Tourist accommodation options in the exotic Eastern Islands of the Pacific Ocean are plentiful, ranging from luxury hotels to camping. But the niche sector of high-quality independent cabins is largely unexploited. So when Chilean architects AATA spotted the gap in the market, they didn't let the opportunity pass by. The resulting Cabanas Morerava are a series of four bespoke cabins, measuring nearly 80 sq m, equipped for up to six visitors each.
Designed to have as little impact as possible on the fragile island environment, the structures were conceived as prefabricated elements, produced on mainland South America and then shipped and assembled on site. Almost no materials from the island were used and the proportions of the cabins were cleverly calculated so that there was minimum wastage when using standard-sized market products.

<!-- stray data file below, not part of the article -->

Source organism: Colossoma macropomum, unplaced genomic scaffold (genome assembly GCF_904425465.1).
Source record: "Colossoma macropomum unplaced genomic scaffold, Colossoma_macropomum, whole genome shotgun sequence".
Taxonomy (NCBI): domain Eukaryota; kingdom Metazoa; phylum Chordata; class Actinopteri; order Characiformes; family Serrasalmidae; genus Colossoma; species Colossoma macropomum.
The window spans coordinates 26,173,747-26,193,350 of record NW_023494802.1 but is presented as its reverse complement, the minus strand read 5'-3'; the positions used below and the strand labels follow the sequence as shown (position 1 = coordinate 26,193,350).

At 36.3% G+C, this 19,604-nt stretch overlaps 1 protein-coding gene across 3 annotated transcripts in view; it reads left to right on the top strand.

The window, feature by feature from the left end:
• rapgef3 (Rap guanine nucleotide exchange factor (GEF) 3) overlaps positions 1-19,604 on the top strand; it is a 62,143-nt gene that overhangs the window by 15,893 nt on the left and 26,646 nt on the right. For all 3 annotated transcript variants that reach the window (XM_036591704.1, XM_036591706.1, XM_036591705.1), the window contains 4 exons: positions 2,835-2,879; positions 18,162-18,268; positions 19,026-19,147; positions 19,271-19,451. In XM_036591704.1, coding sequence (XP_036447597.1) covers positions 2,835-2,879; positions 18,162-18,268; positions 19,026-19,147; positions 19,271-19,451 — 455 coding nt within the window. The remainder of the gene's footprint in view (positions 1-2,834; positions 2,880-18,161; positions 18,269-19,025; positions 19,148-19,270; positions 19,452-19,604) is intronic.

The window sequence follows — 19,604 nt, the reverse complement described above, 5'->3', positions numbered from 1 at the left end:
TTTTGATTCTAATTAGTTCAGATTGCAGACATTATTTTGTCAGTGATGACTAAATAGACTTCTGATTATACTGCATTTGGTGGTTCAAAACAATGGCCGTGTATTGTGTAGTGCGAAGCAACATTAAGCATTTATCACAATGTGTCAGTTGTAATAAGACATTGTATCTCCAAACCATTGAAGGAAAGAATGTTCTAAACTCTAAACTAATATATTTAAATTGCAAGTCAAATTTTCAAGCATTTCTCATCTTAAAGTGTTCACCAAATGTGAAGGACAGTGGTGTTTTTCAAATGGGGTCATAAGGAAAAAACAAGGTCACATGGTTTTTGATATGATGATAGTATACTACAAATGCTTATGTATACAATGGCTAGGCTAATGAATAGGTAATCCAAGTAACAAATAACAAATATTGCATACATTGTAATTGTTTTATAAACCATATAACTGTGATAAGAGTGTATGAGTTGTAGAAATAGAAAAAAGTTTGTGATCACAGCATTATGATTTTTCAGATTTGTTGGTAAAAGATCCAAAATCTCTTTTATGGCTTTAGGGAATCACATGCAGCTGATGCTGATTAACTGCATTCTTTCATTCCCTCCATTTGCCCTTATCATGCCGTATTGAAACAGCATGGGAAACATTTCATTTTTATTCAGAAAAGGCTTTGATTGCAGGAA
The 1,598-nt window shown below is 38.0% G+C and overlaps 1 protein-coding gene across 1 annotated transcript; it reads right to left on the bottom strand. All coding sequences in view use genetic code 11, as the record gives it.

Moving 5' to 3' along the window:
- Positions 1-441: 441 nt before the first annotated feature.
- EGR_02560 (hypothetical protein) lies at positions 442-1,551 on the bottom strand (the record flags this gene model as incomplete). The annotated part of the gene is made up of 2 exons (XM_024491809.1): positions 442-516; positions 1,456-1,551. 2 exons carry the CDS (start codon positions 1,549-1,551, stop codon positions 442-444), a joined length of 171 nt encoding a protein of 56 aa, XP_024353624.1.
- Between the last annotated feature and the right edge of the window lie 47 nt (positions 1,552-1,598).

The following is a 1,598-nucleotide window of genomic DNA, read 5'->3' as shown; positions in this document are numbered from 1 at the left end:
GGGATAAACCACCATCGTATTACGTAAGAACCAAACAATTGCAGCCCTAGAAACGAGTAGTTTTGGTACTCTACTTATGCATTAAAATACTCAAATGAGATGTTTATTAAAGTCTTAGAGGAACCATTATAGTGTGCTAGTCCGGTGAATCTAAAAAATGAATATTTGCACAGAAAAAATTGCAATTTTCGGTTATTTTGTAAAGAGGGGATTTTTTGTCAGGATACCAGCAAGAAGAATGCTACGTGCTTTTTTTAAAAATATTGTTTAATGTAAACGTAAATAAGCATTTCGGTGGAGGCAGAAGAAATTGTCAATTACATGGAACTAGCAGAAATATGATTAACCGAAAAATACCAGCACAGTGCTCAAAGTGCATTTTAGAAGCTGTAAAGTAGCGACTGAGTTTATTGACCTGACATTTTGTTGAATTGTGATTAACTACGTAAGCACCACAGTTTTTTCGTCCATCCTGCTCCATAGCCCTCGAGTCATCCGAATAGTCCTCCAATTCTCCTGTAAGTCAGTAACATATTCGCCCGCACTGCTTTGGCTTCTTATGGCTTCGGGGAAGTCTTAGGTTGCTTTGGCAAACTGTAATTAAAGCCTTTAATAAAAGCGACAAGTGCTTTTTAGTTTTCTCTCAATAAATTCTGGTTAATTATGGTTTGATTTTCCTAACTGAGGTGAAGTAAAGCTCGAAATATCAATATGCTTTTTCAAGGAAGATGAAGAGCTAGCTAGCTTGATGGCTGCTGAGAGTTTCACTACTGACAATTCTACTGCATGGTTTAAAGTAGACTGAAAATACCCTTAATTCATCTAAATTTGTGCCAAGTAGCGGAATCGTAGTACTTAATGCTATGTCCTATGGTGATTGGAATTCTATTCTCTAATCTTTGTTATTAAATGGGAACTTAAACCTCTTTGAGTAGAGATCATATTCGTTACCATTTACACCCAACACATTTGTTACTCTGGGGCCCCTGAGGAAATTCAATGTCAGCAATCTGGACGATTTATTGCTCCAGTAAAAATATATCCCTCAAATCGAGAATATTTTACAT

But the sustainable nature of the structures doesn't stop here; thanks to the year-round pleasant island weather, little insulation is needed, but a gap between ceiling panels, topped with zinc, supplies the necessary, while allowing natural air circulation and ventilation. Rainwater collection systems are used in all cabins, with solar panels assisting with the heating and power supply.
Standing on pillars, the four structures look elegant and light, and blend in well to the surrounding landscape. At the same time, the visible timber structure showcases the detailed craftsmanship involved in the design and construction of their long and lean volumes. Strip windows on the sides accentuate the cabins' long shape.
'When we started to design the cabins we realized a very bespoke design would be required in order to correspond to the unique and delicate context of the island,' say the architects. The Cabanas Morerava are a real back-to-basics scheme, but one that doesn't compromise in style or environmental friendliness.